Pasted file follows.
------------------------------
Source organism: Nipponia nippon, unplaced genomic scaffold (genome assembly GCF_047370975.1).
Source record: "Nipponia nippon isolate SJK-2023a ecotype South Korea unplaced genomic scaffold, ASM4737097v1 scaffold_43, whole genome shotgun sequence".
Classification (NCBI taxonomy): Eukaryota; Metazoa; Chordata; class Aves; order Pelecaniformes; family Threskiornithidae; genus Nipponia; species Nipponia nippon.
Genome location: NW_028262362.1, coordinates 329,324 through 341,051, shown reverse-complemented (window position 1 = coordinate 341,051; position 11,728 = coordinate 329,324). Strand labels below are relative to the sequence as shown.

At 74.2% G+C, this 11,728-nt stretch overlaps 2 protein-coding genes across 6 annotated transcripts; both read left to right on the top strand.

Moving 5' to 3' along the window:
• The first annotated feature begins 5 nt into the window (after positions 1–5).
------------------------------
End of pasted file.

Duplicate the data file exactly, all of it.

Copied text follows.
Source organism: Nipponia nippon, unplaced genomic scaffold (genome assembly GCF_047370975.1).
Source record: "Nipponia nippon isolate SJK-2023a ecotype South Korea unplaced genomic scaffold, ASM4737097v1 scaffold_43, whole genome shotgun sequence".
Classification (NCBI taxonomy): Eukaryota; Metazoa; Chordata; class Aves; order Pelecaniformes; family Threskiornithidae; genus Nipponia; species Nipponia nippon.
Genome location: NW_028262362.1, coordinates 329,324 through 341,051, shown reverse-complemented (window position 1 = coordinate 341,051; position 11,728 = coordinate 329,324). Strand labels below are relative to the sequence as shown.

At 74.2% G+C, this 11,728-nt stretch overlaps 2 protein-coding genes across 6 annotated transcripts; both read left to right on the top strand.

Moving 5' to 3' along the window:
• The first annotated feature begins 5 nt into the window (after positions 1–5).